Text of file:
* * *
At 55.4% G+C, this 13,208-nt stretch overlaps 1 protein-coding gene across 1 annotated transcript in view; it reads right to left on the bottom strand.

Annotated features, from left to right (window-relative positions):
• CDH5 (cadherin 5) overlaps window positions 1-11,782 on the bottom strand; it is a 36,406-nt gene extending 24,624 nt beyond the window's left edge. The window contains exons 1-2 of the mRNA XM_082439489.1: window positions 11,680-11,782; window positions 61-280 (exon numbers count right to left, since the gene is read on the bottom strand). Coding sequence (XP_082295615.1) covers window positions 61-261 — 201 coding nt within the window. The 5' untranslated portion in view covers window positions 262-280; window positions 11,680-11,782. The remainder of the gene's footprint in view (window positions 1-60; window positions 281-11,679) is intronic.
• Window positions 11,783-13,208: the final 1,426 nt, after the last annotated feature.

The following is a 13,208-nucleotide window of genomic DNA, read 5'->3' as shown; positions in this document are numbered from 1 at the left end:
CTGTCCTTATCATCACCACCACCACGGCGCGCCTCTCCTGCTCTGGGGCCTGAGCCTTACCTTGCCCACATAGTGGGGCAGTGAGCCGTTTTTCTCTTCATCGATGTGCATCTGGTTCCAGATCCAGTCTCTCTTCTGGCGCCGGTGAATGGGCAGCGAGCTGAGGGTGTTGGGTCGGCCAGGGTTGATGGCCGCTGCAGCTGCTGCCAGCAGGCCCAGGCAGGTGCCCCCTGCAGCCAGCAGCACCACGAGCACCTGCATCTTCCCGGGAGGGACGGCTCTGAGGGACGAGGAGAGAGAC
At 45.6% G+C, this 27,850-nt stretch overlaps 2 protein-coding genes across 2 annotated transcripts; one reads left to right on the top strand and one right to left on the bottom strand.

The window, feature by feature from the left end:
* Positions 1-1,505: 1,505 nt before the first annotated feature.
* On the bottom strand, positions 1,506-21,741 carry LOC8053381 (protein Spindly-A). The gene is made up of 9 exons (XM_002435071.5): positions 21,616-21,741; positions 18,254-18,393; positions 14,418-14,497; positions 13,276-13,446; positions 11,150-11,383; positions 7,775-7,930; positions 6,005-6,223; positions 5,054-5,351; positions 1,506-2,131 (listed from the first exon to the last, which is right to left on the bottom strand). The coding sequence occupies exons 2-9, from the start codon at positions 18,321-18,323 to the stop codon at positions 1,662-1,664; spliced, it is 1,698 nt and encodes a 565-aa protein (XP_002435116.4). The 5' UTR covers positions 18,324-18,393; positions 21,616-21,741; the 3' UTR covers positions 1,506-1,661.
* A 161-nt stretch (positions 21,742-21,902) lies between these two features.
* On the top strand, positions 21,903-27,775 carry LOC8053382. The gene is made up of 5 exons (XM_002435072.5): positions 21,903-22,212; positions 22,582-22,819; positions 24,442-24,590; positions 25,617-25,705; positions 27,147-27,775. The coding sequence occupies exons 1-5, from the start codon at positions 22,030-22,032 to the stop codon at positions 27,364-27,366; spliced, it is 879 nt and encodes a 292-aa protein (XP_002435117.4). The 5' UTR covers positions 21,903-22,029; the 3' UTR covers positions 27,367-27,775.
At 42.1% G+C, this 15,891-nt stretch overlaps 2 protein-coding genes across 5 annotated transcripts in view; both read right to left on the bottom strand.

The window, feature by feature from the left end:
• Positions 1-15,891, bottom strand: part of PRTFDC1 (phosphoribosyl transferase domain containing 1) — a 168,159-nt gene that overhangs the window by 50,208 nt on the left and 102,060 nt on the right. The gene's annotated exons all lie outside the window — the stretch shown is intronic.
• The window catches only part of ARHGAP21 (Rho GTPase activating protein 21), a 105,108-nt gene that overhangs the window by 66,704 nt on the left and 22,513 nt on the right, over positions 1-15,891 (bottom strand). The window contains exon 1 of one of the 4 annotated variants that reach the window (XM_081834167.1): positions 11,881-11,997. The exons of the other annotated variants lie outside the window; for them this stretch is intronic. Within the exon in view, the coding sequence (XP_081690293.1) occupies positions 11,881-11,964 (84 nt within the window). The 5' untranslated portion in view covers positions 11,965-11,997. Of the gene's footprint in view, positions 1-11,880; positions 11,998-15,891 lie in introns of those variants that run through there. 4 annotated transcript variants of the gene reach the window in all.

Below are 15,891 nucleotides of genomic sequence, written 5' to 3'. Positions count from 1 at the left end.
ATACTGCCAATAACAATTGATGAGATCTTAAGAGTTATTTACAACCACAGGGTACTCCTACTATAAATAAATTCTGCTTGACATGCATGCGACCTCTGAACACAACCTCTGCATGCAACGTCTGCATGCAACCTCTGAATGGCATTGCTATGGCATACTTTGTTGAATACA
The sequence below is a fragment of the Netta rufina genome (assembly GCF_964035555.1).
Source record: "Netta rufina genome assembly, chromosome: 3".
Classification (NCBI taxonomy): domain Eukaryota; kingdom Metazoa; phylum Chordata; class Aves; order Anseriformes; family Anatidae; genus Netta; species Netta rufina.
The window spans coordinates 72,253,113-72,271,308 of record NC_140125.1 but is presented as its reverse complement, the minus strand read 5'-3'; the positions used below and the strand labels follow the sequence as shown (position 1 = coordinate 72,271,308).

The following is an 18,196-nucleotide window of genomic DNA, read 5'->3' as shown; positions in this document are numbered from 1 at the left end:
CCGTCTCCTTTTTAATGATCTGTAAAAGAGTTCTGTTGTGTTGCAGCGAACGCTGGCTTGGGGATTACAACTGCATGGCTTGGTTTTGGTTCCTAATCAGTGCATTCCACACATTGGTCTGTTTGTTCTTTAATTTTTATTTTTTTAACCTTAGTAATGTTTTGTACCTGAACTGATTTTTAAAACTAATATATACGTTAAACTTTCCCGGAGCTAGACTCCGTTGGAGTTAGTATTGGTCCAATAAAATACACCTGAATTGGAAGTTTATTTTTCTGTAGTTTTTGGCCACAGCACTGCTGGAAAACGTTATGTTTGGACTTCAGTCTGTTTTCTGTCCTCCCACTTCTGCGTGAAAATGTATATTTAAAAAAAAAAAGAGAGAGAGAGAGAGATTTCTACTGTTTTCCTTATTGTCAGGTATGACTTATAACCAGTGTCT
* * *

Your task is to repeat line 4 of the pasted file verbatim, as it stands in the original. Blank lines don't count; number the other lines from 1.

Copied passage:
• Window positions 11,783-13,208: the final 1,426 nt, after the last annotated feature.